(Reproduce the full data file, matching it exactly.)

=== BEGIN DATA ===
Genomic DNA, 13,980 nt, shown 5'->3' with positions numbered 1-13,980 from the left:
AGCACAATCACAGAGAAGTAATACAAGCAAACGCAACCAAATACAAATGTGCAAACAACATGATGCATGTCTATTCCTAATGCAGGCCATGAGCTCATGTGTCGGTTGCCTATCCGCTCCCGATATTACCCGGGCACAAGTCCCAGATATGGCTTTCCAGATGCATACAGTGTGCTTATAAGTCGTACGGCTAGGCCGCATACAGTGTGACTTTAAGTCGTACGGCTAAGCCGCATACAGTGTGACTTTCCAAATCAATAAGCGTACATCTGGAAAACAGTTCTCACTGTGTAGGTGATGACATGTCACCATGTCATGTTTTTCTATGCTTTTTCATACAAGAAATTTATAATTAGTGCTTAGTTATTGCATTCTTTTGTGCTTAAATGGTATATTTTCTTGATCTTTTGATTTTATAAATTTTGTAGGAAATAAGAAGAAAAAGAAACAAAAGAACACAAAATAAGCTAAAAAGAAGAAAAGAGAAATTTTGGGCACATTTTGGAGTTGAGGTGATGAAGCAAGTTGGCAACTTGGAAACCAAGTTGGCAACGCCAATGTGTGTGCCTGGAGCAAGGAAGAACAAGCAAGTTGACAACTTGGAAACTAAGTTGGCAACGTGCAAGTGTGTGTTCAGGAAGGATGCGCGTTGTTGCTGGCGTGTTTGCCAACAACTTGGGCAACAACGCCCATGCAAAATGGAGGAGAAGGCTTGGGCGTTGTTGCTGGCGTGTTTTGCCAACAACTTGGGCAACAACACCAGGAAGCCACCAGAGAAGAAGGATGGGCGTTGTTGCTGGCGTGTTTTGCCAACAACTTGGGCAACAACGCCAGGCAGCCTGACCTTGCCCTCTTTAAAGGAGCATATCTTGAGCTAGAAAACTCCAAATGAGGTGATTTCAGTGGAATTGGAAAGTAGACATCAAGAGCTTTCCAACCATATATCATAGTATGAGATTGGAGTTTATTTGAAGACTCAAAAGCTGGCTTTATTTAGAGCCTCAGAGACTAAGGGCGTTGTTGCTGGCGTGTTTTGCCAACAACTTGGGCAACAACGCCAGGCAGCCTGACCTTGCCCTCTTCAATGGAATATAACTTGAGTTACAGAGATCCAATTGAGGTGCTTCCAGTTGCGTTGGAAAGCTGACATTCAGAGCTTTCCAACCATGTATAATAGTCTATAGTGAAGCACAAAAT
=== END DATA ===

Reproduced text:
Genomic DNA, 13,980 nt, shown 5'->3' with positions numbered 1-13,980 from the left:
AGCACAATCACAGAGAAGTAATACAAGCAAACGCAACCAAATACAAATGTGCAAACAACATGATGCATGTCTATTCCTAATGCAGGCCATGAGCTCATGTGTCGGTTGCCTATCCGCTCCCGATATTACCCGGGCACAAGTCCCAGATATGGCTTTCCAGATGCATACAGTGTGCTTATAAGTCGTACGGCTAGGCCGCATACAGTGTGACTTTAAGTCGTACGGCTAAGCCGCATACAGTGTGACTTTCCAAATCAATAAGCGTACATCTGGAAAACAGTTCTCACTGTGTAGGTGATGACATGTCACCATGTCATGTTTTTCTATGCTTTTTCATACAAGAAATTTATAATTAGTGCTTAGTTATTGCATTCTTTTGTGCTTAAATGGTATATTTTCTTGATCTTTTGATTTTATAAATTTTGTAGGAAATAAGAAGAAAAAGAAACAAAAGAACACAAAATAAGCTAAAAAGAAGAAAAGAGAAATTTTGGGCACATTTTGGAGTTGAGGTGATGAAGCAAGTTGGCAACTTGGAAACCAAGTTGGCAACGCCAATGTGTGTGCCTGGAGCAAGGAAGAACAAGCAAGTTGACAACTTGGAAACTAAGTTGGCAACGTGCAAGTGTGTGTTCAGGAAGGATGCGCGTTGTTGCTGGCGTGTTTGCCAACAACTTGGGCAACAACGCCCATGCAAAATGGAGGAGAAGGCTTGGGCGTTGTTGCTGGCGTGTTTTGCCAACAACTTGGGCAACAACACCAGGAAGCCACCAGAGAAGAAGGATGGGCGTTGTTGCTGGCGTGTTTTGCCAACAACTTGGGCAACAACGCCAGGCAGCCTGACCTTGCCCTCTTTAAAGGAGCATATCTTGAGCTAGAAAACTCCAAATGAGGTGATTTCAGTGGAATTGGAAAGTAGACATCAAGAGCTTTCCAACCATATATCATAGTATGAGATTGGAGTTTATTTGAAGACTCAAAAGCTGGCTTTATTTAGAGCCTCAGAGACTAAGGGCGTTGTTGCTGGCGTGTTTTGCCAACAACTTGGGCAACAACGCCAGGCAGCCTGACCTTGCCCTCTTCAATGGAATATAACTTGAGTTACAGAGATCCAATTGAGGTGCTTCCAGTTGCGTTGGAAAGCTGACATTCAGAGCTTTCCAACCATGTATAATAGTCTATAGTGAAGCACAAAAT